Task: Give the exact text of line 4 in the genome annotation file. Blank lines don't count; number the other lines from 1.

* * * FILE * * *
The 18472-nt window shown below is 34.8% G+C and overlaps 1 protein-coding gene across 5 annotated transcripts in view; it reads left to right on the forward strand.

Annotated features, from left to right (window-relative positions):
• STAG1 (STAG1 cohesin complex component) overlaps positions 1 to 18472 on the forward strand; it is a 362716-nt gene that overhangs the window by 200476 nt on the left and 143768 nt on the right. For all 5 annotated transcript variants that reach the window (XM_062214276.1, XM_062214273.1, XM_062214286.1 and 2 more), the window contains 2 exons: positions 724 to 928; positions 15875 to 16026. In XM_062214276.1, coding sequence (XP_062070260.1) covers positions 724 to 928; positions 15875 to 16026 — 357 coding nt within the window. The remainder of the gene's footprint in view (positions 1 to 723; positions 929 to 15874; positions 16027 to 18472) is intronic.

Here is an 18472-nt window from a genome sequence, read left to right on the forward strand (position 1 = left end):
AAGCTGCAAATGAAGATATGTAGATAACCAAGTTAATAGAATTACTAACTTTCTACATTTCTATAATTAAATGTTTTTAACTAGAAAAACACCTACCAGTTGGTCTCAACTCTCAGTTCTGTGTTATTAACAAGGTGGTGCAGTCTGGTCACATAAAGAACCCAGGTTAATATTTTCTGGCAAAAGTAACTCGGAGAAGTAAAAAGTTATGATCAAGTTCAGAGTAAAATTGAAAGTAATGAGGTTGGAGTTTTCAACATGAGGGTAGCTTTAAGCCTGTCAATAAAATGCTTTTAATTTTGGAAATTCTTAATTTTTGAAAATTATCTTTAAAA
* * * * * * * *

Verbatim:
Here is an 18472-nt window from a genome sequence, read left to right on the forward strand (position 1 = left end):